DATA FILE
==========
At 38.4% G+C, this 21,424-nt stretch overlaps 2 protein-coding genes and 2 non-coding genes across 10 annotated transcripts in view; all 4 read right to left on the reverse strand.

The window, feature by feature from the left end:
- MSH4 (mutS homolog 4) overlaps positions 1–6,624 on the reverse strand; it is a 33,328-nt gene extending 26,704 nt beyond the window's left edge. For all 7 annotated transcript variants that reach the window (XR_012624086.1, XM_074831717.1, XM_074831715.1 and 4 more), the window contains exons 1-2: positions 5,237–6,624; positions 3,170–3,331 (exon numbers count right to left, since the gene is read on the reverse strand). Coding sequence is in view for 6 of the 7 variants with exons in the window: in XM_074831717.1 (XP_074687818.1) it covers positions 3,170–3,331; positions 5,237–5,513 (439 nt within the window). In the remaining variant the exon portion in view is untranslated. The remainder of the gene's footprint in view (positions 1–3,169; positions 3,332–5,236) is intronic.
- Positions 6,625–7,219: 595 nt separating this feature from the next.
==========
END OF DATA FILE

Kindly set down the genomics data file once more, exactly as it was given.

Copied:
At 38.4% G+C, this 21,424-nt stretch overlaps 2 protein-coding genes and 2 non-coding genes across 10 annotated transcripts in view; all 4 read right to left on the reverse strand.

The window, feature by feature from the left end:
- MSH4 (mutS homolog 4) overlaps positions 1–6,624 on the reverse strand; it is a 33,328-nt gene extending 26,704 nt beyond the window's left edge. For all 7 annotated transcript variants that reach the window (XR_012624086.1, XM_074831717.1, XM_074831715.1 and 4 more), the window contains exons 1-2: positions 5,237–6,624; positions 3,170–3,331 (exon numbers count right to left, since the gene is read on the reverse strand). Coding sequence is in view for 6 of the 7 variants with exons in the window: in XM_074831717.1 (XP_074687818.1) it covers positions 3,170–3,331; positions 5,237–5,513 (439 nt within the window). In the remaining variant the exon portion in view is untranslated. The remainder of the gene's footprint in view (positions 1–3,169; positions 3,332–5,236) is intronic.
- Positions 6,625–7,219: 595 nt separating this feature from the next.